erk admin

spacerCircle of Good Will - Blog

Image Language

Last Wednesday I participated in a workshop of my office on image language and the way we use images at the Red Cross. Though three years ago I had built up the image bank we use, I hadn’t been much into the topic of images, especially not the last year.

The meeting was held in the rooms of a media agency in Berne, by a photographer and an art director, specialist of visual  design. After an introduction to image theory, image language and picture assessment, we had a look at our publications. It was very interesting to see these visual specialists “from the outside” giving a critical look and showing flaws and shortcomings. We see the pictures with your own intentions, without noticing that they might stand in the way of the perception of others. When pointed out, you understand the questions arising, but as a lay person you normally just feel that there is something not at optimum with a picture or a detail, be it in the composition or its placement in a publication.

They showed us a number of examples of how enterprises or other organisations have defined their “image language” and present themselves according to it, giving thus a visual message linked to their vision and mission – in the form of colour selection, emotional tones or image composition. They showed us extracts of photos from which everyone immediately recognised the related organisation, without seeing any brand sign.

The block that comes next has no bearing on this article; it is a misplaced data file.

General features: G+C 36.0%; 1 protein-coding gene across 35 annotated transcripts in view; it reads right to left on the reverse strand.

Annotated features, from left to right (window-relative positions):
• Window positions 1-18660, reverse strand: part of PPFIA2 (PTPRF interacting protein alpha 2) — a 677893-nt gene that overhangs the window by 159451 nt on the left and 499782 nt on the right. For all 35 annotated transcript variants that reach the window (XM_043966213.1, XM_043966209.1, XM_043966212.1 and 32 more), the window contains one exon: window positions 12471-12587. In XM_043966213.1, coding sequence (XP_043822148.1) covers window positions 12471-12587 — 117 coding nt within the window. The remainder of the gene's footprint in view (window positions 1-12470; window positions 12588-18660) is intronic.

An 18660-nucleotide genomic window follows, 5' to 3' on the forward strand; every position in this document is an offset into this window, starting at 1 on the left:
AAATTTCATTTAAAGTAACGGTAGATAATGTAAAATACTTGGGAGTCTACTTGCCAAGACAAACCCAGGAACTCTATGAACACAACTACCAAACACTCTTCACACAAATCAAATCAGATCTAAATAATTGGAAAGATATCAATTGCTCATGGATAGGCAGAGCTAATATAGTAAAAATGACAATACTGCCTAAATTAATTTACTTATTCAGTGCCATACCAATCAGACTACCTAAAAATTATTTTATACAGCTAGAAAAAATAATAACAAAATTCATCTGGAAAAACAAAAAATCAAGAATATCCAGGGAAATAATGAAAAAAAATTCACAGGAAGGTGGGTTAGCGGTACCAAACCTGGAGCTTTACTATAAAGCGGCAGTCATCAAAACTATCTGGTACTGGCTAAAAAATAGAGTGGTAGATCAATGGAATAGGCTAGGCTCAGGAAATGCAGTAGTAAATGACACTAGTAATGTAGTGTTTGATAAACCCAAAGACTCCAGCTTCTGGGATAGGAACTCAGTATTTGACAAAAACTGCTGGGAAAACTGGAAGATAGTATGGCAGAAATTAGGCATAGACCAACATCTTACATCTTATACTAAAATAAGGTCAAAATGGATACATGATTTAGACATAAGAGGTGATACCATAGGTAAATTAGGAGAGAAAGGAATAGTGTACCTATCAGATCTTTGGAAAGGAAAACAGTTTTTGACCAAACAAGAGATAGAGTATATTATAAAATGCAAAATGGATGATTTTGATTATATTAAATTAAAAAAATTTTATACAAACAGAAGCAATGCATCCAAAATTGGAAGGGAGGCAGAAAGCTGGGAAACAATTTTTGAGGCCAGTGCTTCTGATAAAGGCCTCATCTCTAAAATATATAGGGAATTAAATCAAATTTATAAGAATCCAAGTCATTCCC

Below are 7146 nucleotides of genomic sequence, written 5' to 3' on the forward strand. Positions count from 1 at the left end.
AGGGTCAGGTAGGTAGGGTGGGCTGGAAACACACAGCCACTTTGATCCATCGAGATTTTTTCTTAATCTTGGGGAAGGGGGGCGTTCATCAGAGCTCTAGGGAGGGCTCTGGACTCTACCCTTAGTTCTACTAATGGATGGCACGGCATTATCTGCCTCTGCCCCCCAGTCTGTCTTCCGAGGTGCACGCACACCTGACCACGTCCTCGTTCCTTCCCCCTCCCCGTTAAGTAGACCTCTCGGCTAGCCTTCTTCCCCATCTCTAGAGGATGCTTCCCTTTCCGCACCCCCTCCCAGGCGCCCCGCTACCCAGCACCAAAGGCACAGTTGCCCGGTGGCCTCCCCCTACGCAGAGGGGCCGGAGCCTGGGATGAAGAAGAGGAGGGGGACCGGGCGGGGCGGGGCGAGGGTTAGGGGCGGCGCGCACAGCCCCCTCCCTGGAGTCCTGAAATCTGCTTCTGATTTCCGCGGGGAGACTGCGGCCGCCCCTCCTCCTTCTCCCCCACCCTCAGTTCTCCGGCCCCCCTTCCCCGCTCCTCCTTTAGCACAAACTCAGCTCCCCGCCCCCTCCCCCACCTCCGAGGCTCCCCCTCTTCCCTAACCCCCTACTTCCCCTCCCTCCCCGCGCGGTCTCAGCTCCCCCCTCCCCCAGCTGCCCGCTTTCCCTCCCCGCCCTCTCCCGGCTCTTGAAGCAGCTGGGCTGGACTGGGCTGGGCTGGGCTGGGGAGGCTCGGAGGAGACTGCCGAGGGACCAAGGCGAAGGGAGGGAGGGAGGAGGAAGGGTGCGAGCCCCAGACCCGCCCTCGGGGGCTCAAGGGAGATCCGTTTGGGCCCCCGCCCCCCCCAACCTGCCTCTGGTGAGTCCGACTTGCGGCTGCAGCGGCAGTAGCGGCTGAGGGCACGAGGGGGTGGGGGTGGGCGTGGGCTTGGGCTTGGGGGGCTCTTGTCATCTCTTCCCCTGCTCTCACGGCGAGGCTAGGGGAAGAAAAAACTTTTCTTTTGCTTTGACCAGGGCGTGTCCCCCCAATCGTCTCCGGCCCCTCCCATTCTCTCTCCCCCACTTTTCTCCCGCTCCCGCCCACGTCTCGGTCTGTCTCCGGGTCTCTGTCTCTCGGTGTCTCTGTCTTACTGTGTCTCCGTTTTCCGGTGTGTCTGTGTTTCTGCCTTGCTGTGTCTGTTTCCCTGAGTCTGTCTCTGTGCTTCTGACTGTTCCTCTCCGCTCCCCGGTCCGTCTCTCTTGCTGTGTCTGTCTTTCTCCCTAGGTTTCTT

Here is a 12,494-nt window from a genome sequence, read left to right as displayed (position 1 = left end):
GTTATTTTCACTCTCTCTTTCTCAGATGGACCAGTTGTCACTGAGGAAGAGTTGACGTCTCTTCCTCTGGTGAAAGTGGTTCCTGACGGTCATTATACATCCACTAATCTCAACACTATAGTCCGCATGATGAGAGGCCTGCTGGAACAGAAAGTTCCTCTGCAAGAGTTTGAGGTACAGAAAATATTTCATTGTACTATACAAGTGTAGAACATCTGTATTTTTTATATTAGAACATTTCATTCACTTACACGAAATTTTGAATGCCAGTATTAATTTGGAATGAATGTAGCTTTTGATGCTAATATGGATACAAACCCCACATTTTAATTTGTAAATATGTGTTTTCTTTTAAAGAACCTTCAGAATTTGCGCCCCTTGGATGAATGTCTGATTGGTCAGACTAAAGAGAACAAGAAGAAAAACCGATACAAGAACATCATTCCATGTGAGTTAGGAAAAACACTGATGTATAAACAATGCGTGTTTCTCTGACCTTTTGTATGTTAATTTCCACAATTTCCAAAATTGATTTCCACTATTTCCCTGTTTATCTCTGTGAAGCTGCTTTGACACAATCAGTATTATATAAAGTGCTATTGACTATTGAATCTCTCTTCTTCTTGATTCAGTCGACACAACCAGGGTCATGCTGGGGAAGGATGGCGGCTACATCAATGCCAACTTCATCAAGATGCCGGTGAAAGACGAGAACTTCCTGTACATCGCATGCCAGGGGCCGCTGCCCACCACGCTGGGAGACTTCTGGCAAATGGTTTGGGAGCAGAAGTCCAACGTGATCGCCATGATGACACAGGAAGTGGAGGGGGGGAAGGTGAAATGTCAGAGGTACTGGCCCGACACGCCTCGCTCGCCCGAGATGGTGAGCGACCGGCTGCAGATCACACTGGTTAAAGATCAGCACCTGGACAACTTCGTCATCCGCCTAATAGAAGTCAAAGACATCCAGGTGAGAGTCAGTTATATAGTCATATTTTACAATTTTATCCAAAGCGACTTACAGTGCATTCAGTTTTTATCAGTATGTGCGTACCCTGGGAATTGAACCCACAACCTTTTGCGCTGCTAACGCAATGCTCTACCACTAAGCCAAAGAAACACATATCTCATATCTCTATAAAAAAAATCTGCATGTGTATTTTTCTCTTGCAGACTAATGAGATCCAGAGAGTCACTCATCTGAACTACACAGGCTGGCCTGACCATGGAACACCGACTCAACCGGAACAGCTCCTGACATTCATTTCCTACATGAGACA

In the afternoon, after an input about image rights and models of  licensing we did some picture research in image banks like Gettyimages, Fotolia or Corbis. It’s not easy to find pictures for visualising a given theme.

Then we tried to define some basics of the picture language we want to use. It was an interesting discussion, to describe some do’s and don’t’s without becoming too rigid in regulations. It made me think about the way I work with pictures for the Good-Will website, especially when I am preparing powerpoint presentations on different themes of the wisdom teachings.

Seeing the costs of professional image licensing gave me an idea of the great treasure I collected with the pictures given to me by friends from all over the world, which I use for illustrating the teachings. Of course, they are not done by professionals with their high-tech equipment, but nevertheless many of them have quite a high quality standard.

Shooting or seeing photos is not just a process of the eye, but of the mind, the photographer. The way he captures a scene or how he selects a detail expresses very much of the consciousness with which he is working.

Photos of an iris, by a friend. The iris is also part of the eye and a Greek goddess of the rainbow, messenger of the gods, like Hermes. In Wikipedia it says, As the sun unites Earth and Heaven, Iris links the Gods to humanity.

Leave a Reply